Ecological Overshoot; Three Scenarios

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Scenarios are "What if" explorations to understand the consequences of choosing a deadline to eliminate global ecological overshoot. 

What is overshoot?


In simple terms, Overshoot is the shortfall in earth's biological capacity to meet the consumption demands of all humanity.


SCENARIO #1 Business-as-usual

Demand grows faster than supply

By 2050 accumulated ecological debt may be irreversible

Business-as-usual scenario and ecological debt


Using several moderate United Nations projections, this scenario assumes:

  1. On the demand side: modest rates of growth for both population and demand for biocapacity

  2. On the supply side: Initially, biocapacity will continue increasing at the same rate as in the past 40 years. Later, continued overshoot would impact productive ecosystems and biocapacity gains will reverse.

As per this scenario, business-as-usual would lead to an increase in an average person's ecological footprint from 2.2 global hectares in 2003 to 2.6 global hectares per person in 2050.  The major contributors:

  • Ecological Footprint of cropland and CO 2 would increase by 60%
  • Demand for grazing land and fishing grounds by 85%
  • Forest use would rise by 110%

The resulting ecological deficit per year would add up to 34 years of planet's entire biologicial productivity by 2050.  What this means could be gauged by some contextual indicators.

A mature forest contains 50 years' worth of  productivity. Theoretically speaking, a forest could be harvested for 50 years before standing stocks are completely exhausted. However, in practice, overharvesting of a forest may prevent a forest from maintaining itself, resulting in ecological degradation and collapse long before the entire standing stock is harvested.

Compared to forests, other ecosystems like cropland, grazing land and fisheries, have considerably lower standing stocks. Therefore, the tolerance levels of these ecosystems would be much lower than the forests.

It is therefore clear that business-as-usual is unsustainable and this would result in an irreversible damage to earth's biological productivity.


SCENARIO #2 Slow-shift

Gradual effort to come out of overshoot by 2100

Accumulated ecological debt eliminated by 2080, a modest 10% biocapacity buffer by the end of the century

Slow-shift and ecological debt


This scenario assumes that on the demand side:

Humanity's ecological footprint can be reduced by 15% from 2.2 global hectares in 2003 to 1.5 global hectares in 2100, if the following can be achieved

    • Global CO 2 emissions down by 50%
    • Fishing harvests down by 50%
    • Demand on cropland and grazing land to increase at half the rate of population growth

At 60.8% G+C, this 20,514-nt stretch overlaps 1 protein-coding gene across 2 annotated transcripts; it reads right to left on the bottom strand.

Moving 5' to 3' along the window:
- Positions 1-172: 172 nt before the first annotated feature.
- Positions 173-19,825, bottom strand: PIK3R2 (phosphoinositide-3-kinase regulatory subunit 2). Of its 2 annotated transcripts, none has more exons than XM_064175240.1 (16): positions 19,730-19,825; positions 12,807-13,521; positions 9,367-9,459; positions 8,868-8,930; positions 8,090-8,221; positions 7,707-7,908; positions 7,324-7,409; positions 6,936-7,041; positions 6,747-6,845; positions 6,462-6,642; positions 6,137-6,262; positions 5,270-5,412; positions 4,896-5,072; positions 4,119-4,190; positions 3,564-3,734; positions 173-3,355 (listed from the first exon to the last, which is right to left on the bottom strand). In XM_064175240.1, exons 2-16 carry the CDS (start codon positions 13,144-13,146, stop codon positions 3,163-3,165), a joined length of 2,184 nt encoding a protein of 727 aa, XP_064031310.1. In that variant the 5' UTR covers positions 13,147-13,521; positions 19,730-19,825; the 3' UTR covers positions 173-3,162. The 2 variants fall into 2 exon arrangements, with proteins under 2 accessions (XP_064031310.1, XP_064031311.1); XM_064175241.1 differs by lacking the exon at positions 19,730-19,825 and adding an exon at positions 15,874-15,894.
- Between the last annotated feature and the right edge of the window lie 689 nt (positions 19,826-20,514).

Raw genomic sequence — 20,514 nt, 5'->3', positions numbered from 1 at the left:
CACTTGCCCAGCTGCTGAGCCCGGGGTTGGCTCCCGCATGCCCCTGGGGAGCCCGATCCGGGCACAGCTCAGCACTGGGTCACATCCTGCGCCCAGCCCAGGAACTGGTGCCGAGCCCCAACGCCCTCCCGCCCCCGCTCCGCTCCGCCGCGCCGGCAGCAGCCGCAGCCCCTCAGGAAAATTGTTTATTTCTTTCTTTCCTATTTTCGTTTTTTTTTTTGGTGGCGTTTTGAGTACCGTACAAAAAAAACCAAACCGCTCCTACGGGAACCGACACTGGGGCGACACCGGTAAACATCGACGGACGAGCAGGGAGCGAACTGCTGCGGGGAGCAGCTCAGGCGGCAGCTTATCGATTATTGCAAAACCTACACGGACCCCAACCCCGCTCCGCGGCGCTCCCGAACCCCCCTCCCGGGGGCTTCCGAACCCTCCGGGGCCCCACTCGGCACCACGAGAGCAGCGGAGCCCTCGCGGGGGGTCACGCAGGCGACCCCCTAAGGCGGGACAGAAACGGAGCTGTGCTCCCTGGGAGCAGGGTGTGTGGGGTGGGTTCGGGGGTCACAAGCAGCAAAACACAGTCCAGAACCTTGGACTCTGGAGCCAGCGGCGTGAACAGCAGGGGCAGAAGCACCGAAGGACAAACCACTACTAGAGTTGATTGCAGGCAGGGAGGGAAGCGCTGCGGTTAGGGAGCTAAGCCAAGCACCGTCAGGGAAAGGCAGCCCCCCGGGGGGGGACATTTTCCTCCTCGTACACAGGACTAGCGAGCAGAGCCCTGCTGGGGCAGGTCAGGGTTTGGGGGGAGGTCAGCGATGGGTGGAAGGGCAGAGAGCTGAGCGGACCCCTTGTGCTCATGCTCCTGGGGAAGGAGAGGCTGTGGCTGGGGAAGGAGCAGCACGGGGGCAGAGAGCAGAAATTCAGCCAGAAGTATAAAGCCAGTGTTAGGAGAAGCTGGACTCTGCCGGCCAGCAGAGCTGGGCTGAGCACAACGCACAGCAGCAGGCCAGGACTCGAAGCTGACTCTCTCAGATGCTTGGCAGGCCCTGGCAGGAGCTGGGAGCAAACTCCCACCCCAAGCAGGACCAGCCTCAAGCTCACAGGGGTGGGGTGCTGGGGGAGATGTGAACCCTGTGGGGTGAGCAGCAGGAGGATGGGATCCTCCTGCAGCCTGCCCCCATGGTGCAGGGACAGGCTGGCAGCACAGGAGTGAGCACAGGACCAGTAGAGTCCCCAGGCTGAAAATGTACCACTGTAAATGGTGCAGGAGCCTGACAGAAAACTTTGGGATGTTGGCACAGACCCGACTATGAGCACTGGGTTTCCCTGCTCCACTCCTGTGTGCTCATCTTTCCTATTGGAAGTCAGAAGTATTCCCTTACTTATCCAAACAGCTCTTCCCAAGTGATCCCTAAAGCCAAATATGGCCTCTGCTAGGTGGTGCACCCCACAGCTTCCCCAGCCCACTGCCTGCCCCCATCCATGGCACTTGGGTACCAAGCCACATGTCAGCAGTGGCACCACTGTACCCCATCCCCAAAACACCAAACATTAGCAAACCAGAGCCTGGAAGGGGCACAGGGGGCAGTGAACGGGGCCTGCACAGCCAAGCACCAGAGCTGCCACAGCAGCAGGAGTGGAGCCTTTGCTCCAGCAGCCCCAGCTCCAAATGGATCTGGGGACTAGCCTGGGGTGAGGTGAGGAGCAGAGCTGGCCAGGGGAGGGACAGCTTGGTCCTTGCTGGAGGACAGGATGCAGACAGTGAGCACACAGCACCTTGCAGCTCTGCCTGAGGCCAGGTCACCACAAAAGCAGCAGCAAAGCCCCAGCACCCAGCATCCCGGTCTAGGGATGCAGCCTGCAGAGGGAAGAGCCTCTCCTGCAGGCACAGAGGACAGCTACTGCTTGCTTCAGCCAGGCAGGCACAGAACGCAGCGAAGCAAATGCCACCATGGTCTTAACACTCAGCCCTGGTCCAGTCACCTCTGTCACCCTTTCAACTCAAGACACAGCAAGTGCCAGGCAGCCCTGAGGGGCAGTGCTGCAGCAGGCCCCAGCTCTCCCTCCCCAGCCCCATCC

• Forest products consumption to rise by 50%

This would result in an elimination of overshoot by 2080 and a modest 10% biocapacity buffer which could be used by the wild species.

CO 2 reduction is the key

The largest component of the 2003 Ecological Footprint was the CO 2 emissions from burning fossil fuels. Many geologists expect that oil production will peak in the next 2 to 3 decades. Without stringent control this could result in sharp rise in emissions by the end of the century.

Very strong measures are required to achieve the 50% reduction required in this slow-shift scenario. There are no easy solutions. The main forms of renewable energy in use today - hydropower, wind power, and biomass - all reduce CO 2 emissions when substituted for fossil fuels but increase demand on land. Moreover, even a 50-fold increase in wind-power and 700-fold increase in use of solar power would only restrict the emissions to the current levels.

The challenge is to increase energy supply while reducing CO 2 emissions without shifting the burden to other parts of the biosphere.

SCENARIO #3 Rapid-reduction

Aggressive efforts to move out of overshoot by 2050

Accumulated ecological debt eliminated by 2040, 30% biocapacity buffer by end of the century

Rapid-reduction scenario and ecological debt


This scenario assumes that

1. On the demand side, humanity's ecological footprint could be reduced by 40% from 2.2     global hectares in 2003 to 1.3 global hectares in 2100. Achieving this would require:

    • Reduce in CO 2 emissions to 50% by 2050 and 70% by 2100
    • 23% decrease in per person cropland and grazing land footprints

2. On the supply side:

    • 30% growth in biocapacity by increase in cropland, fisheries, and forest yields through improved technology and management

This scenario requires greatest initial economic investment but it carries lowest ecological risk because it minimizes ecological debt the fastest.

Twin challenges: Securing biodiversity and increasing biocapacity

Animals compete with humans for food and habitat. Plant diversity can be drastically impaired due to widespread cultivation of a limited set of domesticated species. To leave a portion of Earth's productivity for the use of wild species is an additional challenge over bringing human demands within earth's productive capacity.

The success of this scenario hinges on the drastic 30% rise in earth's biocapacity. It is a huge challenge to achieve this without introducing further environmental imbalances in the form of energy intensive farming, cutting down forests to create grazing areas, irrigation causing salinization or excessive fertilizer use impacting downstream or downwind wildlife.